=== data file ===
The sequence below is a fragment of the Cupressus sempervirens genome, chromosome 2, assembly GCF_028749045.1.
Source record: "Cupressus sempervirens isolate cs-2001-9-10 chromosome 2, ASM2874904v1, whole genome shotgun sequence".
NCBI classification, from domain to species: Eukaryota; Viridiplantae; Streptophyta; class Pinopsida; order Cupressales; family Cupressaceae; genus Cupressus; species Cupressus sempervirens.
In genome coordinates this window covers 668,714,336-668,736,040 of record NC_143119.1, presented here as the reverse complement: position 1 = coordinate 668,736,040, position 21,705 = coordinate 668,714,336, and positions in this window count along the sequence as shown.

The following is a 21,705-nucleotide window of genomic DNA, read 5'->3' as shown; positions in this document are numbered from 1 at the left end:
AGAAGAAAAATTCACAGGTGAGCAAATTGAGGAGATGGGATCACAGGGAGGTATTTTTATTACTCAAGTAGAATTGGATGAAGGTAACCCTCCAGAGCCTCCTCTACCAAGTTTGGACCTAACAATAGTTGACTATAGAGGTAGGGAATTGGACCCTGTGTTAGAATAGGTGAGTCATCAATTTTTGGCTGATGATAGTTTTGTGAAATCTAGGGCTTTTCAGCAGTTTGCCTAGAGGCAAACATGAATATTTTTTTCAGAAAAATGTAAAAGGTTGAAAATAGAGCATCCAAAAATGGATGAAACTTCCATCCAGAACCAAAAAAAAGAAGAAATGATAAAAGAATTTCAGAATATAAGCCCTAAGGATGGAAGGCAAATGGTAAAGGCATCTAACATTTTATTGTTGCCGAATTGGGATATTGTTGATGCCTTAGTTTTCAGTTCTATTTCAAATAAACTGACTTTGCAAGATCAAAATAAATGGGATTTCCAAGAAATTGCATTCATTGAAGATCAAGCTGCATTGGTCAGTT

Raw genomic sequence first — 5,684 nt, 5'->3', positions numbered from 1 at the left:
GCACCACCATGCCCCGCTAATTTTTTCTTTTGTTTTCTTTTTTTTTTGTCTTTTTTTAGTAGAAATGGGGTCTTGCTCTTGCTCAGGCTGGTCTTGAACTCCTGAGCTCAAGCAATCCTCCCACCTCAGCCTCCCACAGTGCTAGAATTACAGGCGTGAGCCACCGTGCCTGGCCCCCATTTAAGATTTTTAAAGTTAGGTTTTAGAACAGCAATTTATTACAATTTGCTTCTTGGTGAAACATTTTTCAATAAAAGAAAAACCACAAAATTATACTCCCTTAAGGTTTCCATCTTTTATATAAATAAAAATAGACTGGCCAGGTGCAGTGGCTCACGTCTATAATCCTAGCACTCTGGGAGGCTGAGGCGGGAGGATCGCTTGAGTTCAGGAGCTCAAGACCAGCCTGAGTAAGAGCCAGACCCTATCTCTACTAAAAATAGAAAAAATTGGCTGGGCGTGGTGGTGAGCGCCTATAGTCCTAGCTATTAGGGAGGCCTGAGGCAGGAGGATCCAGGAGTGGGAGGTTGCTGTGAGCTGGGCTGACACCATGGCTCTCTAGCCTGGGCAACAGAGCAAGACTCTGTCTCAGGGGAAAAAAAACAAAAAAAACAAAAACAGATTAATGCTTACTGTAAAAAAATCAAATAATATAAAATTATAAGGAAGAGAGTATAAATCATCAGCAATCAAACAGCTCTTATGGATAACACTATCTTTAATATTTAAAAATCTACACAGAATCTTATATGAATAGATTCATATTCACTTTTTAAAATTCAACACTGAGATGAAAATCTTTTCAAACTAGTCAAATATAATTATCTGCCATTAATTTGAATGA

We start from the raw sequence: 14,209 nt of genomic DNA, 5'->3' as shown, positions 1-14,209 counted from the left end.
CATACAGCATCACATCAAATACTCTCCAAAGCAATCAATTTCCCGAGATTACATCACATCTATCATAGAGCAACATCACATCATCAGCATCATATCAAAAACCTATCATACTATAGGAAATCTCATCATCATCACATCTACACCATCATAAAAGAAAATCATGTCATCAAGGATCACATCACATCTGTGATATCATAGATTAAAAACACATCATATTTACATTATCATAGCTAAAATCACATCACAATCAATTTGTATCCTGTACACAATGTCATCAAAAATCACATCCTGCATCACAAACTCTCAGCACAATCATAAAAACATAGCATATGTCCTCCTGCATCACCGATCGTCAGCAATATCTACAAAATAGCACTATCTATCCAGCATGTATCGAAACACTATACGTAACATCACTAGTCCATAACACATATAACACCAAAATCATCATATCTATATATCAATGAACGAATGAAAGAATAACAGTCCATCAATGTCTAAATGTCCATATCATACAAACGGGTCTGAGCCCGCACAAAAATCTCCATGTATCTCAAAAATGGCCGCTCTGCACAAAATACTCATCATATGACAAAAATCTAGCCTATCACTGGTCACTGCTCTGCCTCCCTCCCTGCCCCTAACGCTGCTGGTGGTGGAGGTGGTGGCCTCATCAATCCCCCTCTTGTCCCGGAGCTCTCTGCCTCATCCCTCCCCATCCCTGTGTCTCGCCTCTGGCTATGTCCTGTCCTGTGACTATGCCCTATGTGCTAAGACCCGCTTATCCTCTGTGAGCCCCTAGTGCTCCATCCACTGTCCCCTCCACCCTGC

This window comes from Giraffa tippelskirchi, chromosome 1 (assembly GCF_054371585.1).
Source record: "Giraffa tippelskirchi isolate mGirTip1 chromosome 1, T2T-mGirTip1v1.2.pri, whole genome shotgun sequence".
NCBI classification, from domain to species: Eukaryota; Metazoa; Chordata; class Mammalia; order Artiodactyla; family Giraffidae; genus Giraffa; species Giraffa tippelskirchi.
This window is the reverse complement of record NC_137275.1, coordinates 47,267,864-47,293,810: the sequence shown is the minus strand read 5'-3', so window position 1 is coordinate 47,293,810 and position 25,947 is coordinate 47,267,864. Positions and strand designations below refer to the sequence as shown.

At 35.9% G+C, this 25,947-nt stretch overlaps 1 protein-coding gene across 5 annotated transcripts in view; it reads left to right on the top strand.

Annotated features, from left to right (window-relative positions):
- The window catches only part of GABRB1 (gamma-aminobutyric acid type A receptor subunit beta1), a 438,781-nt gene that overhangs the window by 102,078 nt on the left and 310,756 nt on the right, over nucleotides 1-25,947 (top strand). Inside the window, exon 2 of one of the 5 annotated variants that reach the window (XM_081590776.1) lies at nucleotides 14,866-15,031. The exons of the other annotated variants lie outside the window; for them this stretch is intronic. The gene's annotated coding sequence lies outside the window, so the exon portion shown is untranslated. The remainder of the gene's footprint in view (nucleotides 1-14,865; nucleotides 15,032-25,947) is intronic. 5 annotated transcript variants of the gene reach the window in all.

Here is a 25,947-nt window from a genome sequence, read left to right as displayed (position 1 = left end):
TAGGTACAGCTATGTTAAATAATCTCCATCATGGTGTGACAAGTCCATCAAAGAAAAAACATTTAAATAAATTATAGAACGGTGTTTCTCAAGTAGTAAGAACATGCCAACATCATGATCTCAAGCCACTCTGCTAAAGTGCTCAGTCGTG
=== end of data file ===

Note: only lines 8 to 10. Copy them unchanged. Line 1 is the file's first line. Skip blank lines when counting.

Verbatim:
GCACCACCATGCCCCGCTAATTTTTTCTTTTGTTTTCTTTTTTTTTTGTCTTTTTTTAGTAGAAATGGGGTCTTGCTCTTGCTCAGGCTGGTCTTGAACTCCTGAGCTCAAGCAATCCTCCCACCTCAGCCTCCCACAGTGCTAGAATTACAGGCGTGAGCCACCGTGCCTGGCCCCCATTTAAGATTTTTAAAGTTAGGTTTTAGAACAGCAATTTATTACAATTTGCTTCTTGGTGAAACATTTTTCAATAAAAGAAAAACCACAAAATTATACTCCCTTAAGGTTTCCATCTTTTATATAAATAAAAATAGACTGGCCAGGTGCAGTGGCTCACGTCTATAATCCTAGCACTCTGGGAGGCTGAGGCGGGAGGATCGCTTGAGTTCAGGAGCTCAAGACCAGCCTGAGTAAGAGCCAGACCCTATCTCTACTAAAAATAGAAAAAATTGGCTGGGCGTGGTGGTGAGCGCCTATAGTCCTAGCTATTAGGGAGGCCTGAGGCAGGAGGATCCAGGAGTGGGAGGTTGCTGTGAGCTGGGCTGACACCATGGCTCTCTAGCCTGGGCAACAGAGCAAGACTCTGTCTCAGGGGAAAAAAAACAAAAAAAACAAAAACAGATTAATGCTTACTGTAAAAAAATCAAATAATATAAAATTATAAGGAAGAGAGTATAAATCATCAGCAATCAAACAGCTCTTATGGATAACACTATCTTTAATATTTAAAAATCTACACAGAATCTTATATGAATAGATTCATATTCACTTTTTAAAATTCAACACTGAGATGAAAATCTTTTCAAACTAGTCAAATATAATTATCTGCCATTAATTTGAATGA

We start from the raw sequence: 14,209 nt of genomic DNA, 5'->3' as shown, positions 1-14,209 counted from the left end.
CATACAGCATCACATCAAATACTCTCCAAAGCAATCAATTTCCCGAGATTACATCACATCTATCATAGAGCAACATCACATCATCAGCATCATATCAAAAACCTATCATACTATAGGAAATCTCATCATCATCACATCTACACCATCATAAAAGAAAATCATGTCATCAAGGATCACATCACATCTGTGATATCATAGATTAAAAACACATCATATTTACATTATCATAGCTAAAATCACATCACAATCAATTTGTATCCTGTACACAATGTCATCAAAAATCACATCCTGCATCACAAACTCTCAGCACAATCATAAAAACATAGCATATGTCCTCCTGCATCACCGATCGTCAGCAATATCTACAAAATAGCACTATCTATCCAGCATGTATCGAAACACTATACGTAACATCACTAGTCCATAACACATATAACACCAAAATCATCATATCTATATATCAATGAACGAATGAAAGAATAACAGTCCATCAATGTCTAAATGTCCATATCATACAAACGGGTCTGAGCCCGCACAAAAATCTCCATGTATCTCAAAAATGGCCGCTCTGCACAAAATACTCATCATATGACAAAAATCTAGCCTATCACTGGTCACTGCTCTGCCTCCCTCCCTGCCCCTAACGCTGCTGGTGGTGGAGGTGGTGGCCTCATCAATCCCCCTCTTGTCCCGGAGCTCTCTGCCTCATCCCTCCCCATCCCTGTGTCTCGCCTCTGGCTATGTCCTGTCCTGTGACTATGCCCTATGTGCTAAGACCCGCTTATCCTCTGTGAGCCCCTAGTGCTCCATCCACTGTCCCCTCCACCCTGC